The second mosquito to test positive for West Nile virus in the Lehigh Valley this season has been found in South Whitehall Township, Lehigh County, Pennsylvania’s West Nile Virus Control Program confirmed Monday.
The first mosquito to test positive for it was found in Allentown a week ago.
Also on Monday, four more cases of the virus were confirmed in mosquito samples taken in Philadelphia, according to the Pennsylvania Department of Environmental Protection, which administers the program.
That brings the total number of confirmed mosquito cases in Philadelphia this summer to 13.
To date this year no mosquitoes have tested positive for the West Nile virus in Northampton County, however there have been positive mosquito samples collected in Bucks County as well as Berks and Delaware counties within the past few weeks.
No human cases of West Nile virus have been reported in Pennsylvania thus far in 2019.
The number of reported cases typically rises as summer progresses, peaking late in the season.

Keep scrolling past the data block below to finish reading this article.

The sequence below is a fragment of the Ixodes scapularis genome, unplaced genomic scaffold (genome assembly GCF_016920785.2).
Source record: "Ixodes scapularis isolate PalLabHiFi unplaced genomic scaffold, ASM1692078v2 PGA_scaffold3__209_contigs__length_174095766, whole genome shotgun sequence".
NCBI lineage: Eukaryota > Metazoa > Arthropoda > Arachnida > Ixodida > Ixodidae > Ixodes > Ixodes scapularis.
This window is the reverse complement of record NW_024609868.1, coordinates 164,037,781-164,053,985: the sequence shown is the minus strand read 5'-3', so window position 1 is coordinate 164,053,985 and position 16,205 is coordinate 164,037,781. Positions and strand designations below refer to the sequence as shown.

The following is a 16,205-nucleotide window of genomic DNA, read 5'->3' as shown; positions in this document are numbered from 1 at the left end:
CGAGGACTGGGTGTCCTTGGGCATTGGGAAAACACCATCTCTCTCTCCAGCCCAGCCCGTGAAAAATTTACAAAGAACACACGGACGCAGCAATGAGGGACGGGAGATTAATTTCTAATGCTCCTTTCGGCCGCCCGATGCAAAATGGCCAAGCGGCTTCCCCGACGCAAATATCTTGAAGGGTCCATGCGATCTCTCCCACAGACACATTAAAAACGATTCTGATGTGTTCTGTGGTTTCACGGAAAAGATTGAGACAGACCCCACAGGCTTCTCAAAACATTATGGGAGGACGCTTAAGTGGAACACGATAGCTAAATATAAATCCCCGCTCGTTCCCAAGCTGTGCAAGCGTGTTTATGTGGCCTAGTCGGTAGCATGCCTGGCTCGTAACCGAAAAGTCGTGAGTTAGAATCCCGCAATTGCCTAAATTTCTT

West Nile virus can cause a variety of symptoms in humans, including headache, body aches, joint pains, vomiting, diarrhea and rash, although most infected people (about 80 percent) do not develop any symptoms, according to the U.S. Centers for Disease Control.
In rare cases, the virus can lead to encephalitis (inflammation of the brain) or meningitis (inflammation of the membranes around the brain and spinal cord). Among people who develop these serious symptoms approximately one in 10 will die, according to the CDC.
“Severe illness can occur in people of any age; however, people over 60 years of age are at greater risk,” the CDC says. “People with certain medical conditions, such as cancer, diabetes, hypertension, kidney disease and people who have received organ transplants, are also at greater risk.”
The CDC recommends using insect repellent and wearing long-sleeved shirts and pants while outside to help avoid contact with mosquitoes which could be carrying the virus.
Find tips here about what kinds of mosquito repellent to use, and how to apply it.
The CDC also recommends adopting the following measures to help control the mosquito population in and around your home or place of business:
- Use window and door screens and repair any holes in screens to help keep mosquitoes outside.
- Use air conditioning when possible.
- Sleep under a mosquito bed net if air conditioned or screened-in rooms are not available or if you are sleeping outside.
- Mosquitoes lay their eggs near water. Once a week, turn over, cover or throw away any items that hold standing water, such as tires, buckets, planters, toys, pools, birdbaths, flowerpots and trash containers.